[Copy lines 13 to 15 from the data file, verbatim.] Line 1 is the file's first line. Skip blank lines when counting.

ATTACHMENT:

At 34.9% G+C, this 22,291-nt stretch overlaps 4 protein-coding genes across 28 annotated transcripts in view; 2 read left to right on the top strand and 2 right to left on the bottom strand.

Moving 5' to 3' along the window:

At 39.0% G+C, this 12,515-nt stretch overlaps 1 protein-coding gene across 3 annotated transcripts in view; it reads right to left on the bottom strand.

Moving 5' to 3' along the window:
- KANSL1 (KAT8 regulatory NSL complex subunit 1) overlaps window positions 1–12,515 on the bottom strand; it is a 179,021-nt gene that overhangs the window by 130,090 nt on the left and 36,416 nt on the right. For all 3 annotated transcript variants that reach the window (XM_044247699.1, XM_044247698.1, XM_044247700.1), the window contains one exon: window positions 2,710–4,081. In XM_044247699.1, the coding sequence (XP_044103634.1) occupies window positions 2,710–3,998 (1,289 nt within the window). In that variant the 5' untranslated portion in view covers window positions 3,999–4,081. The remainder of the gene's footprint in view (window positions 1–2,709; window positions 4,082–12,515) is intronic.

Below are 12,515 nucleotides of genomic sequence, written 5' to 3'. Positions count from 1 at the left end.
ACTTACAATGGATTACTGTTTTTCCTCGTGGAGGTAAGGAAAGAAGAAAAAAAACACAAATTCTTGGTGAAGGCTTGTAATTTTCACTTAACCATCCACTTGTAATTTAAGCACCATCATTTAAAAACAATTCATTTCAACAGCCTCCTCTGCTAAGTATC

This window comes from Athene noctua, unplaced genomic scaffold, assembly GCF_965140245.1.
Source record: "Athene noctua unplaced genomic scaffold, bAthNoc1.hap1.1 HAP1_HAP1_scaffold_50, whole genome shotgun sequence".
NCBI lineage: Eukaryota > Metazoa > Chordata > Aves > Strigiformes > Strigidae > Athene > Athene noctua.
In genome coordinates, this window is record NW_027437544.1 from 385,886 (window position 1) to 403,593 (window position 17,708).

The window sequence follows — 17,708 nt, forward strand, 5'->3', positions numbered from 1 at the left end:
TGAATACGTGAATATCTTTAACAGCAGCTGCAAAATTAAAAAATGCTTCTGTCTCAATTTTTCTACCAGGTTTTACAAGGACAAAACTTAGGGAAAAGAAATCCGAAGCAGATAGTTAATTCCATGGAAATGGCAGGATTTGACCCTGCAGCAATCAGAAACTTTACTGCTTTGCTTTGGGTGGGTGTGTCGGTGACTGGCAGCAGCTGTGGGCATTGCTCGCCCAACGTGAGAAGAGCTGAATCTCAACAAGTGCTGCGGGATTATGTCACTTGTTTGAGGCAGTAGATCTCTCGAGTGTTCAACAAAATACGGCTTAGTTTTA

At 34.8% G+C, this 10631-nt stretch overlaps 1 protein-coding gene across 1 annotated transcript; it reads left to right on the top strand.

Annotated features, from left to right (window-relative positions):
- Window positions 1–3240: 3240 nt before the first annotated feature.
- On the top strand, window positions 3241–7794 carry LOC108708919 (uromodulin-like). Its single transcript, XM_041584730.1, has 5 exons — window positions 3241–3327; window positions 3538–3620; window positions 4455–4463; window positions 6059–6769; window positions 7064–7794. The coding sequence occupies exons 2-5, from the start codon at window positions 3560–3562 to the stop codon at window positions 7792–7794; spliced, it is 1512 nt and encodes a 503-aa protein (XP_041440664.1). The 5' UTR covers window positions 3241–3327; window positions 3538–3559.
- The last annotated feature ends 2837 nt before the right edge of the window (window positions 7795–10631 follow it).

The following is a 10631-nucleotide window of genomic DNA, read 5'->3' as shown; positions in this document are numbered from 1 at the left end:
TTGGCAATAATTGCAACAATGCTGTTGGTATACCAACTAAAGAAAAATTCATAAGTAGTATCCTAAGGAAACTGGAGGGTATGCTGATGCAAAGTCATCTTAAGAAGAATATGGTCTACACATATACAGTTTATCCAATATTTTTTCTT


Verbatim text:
TGAATACGTGAATATCTTTAACAGCAGCTGCAAAATTAAAAAATGCTTCTGTCTCAATTTTTCTACCAGGTTTTACAAGGACAAAACTTAGGGAAAAGAAATCCGAAGCAGATAGTTAATTCCATGGAAATGGCAGGATTTGACCCTGCAGCAATCAGAAACTTTACTGCTTTGCTTTGGGTGGGTGTGTCGGTGACTGGCAGCAGCTGTGGGCATTGCTCGCCCAACGTGAGAAGAGCTGAATCTCAACAAGTGCTGCGGGATTATGTCACTTGTTTGAGGCAGTAGATCTCTCGAGTGTTCAACAAAATACGGCTTAGTTTTA

At 34.8% G+C, this 10631-nt stretch overlaps 1 protein-coding gene across 1 annotated transcript; it reads left to right on the top strand.

Annotated features, from left to right (window-relative positions):